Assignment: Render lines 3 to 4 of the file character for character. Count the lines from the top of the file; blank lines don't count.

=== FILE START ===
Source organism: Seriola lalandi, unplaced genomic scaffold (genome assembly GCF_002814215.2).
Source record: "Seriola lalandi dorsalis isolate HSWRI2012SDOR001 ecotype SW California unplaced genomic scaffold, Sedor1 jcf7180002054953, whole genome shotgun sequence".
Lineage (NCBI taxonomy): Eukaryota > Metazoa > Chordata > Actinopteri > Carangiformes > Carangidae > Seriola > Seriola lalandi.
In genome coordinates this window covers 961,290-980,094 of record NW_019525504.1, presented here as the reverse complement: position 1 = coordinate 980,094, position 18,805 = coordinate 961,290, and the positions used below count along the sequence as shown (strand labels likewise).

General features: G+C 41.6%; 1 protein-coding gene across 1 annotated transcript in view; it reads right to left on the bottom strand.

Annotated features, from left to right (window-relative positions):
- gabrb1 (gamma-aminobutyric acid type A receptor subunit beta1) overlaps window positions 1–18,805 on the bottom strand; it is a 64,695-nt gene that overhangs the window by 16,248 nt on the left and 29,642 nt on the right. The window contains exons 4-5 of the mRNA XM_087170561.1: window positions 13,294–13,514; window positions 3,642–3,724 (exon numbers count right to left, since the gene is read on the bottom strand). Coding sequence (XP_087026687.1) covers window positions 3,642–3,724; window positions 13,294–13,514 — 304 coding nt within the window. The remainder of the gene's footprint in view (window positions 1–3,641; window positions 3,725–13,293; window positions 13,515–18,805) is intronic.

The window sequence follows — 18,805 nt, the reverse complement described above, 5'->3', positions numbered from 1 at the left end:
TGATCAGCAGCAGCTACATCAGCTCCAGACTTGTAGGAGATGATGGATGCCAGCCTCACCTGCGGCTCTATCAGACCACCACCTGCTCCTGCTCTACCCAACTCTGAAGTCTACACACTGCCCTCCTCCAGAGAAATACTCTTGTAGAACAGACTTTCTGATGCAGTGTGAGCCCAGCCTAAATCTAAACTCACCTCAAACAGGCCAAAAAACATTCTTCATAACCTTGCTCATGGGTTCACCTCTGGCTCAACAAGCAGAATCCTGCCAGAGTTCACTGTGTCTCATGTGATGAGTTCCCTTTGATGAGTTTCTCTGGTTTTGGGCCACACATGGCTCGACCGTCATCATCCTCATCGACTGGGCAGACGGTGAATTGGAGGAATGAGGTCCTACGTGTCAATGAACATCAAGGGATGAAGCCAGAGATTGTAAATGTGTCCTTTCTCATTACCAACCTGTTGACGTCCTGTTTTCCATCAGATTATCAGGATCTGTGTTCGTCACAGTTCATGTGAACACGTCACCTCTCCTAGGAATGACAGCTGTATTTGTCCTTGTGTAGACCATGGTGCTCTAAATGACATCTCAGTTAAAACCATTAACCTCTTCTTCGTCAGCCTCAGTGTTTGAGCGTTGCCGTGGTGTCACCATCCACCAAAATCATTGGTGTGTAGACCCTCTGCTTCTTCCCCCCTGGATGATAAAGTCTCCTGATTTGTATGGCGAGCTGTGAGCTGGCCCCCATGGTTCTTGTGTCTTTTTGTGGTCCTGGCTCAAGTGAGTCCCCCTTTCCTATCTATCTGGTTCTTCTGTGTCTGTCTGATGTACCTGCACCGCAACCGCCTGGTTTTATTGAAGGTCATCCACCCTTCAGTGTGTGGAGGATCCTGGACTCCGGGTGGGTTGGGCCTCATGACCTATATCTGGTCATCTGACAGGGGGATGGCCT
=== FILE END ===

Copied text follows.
Lineage (NCBI taxonomy): Eukaryota > Metazoa > Chordata > Actinopteri > Carangiformes > Carangidae > Seriola > Seriola lalandi.
In genome coordinates this window covers 961,290-980,094 of record NW_019525504.1, presented here as the reverse complement: position 1 = coordinate 980,094, position 18,805 = coordinate 961,290, and the positions used below count along the sequence as shown (strand labels likewise).